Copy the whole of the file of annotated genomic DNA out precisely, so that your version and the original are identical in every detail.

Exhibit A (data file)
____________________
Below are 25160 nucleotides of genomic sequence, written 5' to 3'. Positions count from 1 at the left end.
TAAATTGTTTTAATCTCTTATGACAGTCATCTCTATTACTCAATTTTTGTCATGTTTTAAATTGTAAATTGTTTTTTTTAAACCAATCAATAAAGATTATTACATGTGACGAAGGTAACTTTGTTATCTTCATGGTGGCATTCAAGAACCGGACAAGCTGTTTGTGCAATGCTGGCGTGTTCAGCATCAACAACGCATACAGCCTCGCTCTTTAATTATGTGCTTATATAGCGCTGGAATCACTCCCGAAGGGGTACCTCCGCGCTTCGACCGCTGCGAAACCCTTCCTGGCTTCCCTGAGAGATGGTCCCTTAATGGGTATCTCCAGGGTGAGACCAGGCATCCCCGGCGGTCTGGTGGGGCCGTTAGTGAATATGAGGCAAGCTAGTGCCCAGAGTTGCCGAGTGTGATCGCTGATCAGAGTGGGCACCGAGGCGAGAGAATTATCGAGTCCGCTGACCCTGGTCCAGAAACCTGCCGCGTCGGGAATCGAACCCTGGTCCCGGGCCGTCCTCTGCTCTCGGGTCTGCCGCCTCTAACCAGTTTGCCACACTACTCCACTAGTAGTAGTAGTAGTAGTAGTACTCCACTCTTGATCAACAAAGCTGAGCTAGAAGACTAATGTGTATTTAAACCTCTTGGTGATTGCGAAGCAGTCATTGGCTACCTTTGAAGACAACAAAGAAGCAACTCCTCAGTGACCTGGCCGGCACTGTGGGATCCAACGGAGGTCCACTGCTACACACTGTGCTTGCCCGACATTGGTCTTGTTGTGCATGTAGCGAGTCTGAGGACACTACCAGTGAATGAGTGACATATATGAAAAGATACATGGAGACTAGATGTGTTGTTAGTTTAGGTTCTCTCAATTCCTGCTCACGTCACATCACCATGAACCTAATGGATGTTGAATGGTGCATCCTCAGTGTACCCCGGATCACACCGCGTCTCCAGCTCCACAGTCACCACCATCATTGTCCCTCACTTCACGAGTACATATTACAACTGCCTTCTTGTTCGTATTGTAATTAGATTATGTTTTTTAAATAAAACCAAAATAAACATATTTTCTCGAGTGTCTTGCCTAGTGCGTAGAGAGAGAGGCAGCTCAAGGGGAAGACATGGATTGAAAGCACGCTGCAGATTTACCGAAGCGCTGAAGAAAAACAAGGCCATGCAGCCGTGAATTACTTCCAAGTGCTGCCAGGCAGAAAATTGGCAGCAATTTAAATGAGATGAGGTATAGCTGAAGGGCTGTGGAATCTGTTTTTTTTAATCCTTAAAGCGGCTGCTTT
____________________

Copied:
Below are 25160 nucleotides of genomic sequence, written 5' to 3'. Positions count from 1 at the left end.
TAAATTGTTTTAATCTCTTATGACAGTCATCTCTATTACTCAATTTTTGTCATGTTTTAAATTGTAAATTGTTTTTTTTAAACCAATCAATAAAGATTATTACATGTGACGAAGGTAACTTTGTTATCTTCATGGTGGCATTCAAGAACCGGACAAGCTGTTTGTGCAATGCTGGCGTGTTCAGCATCAACAACGCATACAGCCTCGCTCTTTAATTATGTGCTTATATAGCGCTGGAATCACTCCCGAAGGGGTACCTCCGCGCTTCGACCGCTGCGAAACCCTTCCTGGCTTCCCTGAGAGATGGTCCCTTAATGGGTATCTCCAGGGTGAGACCAGGCATCCCCGGCGGTCTGGTGGGGCCGTTAGTGAATATGAGGCAAGCTAGTGCCCAGAGTTGCCGAGTGTGATCGCTGATCAGAGTGGGCACCGAGGCGAGAGAATTATCGAGTCCGCTGACCCTGGTCCAGAAACCTGCCGCGTCGGGAATCGAACCCTGGTCCCGGGCCGTCCTCTGCTCTCGGGTCTGCCGCCTCTAACCAGTTTGCCACACTACTCCACTAGTAGTAGTAGTAGTAGTAGTACTCCACTCTTGATCAACAAAGCTGAGCTAGAAGACTAATGTGTATTTAAACCTCTTGGTGATTGCGAAGCAGTCATTGGCTACCTTTGAAGACAACAAAGAAGCAACTCCTCAGTGACCTGGCCGGCACTGTGGGATCCAACGGAGGTCCACTGCTACACACTGTGCTTGCCCGACATTGGTCTTGTTGTGCATGTAGCGAGTCTGAGGACACTACCAGTGAATGAGTGACATATATGAAAAGATACATGGAGACTAGATGTGTTGTTAGTTTAGGTTCTCTCAATTCCTGCTCACGTCACATCACCATGAACCTAATGGATGTTGAATGGTGCATCCTCAGTGTACCCCGGATCACACCGCGTCTCCAGCTCCACAGTCACCACCATCATTGTCCCTCACTTCACGAGTACATATTACAACTGCCTTCTTGTTCGTATTGTAATTAGATTATGTTTTTTAAATAAAACCAAAATAAACATATTTTCTCGAGTGTCTTGCCTAGTGCGTAGAGAGAGAGGCAGCTCAAGGGGAAGACATGGATTGAAAGCACGCTGCAGATTTACCGAAGCGCTGAAGAAAAACAAGGCCATGCAGCCGTGAATTACTTCCAAGTGCTGCCAGGCAGAAAATTGGCAGCAATTTAAATGAGATGAGGTATAGCTGAAGGGCTGTGGAATCTGTTTTTTTTAATCCTTAAAGCGGCTGCTTT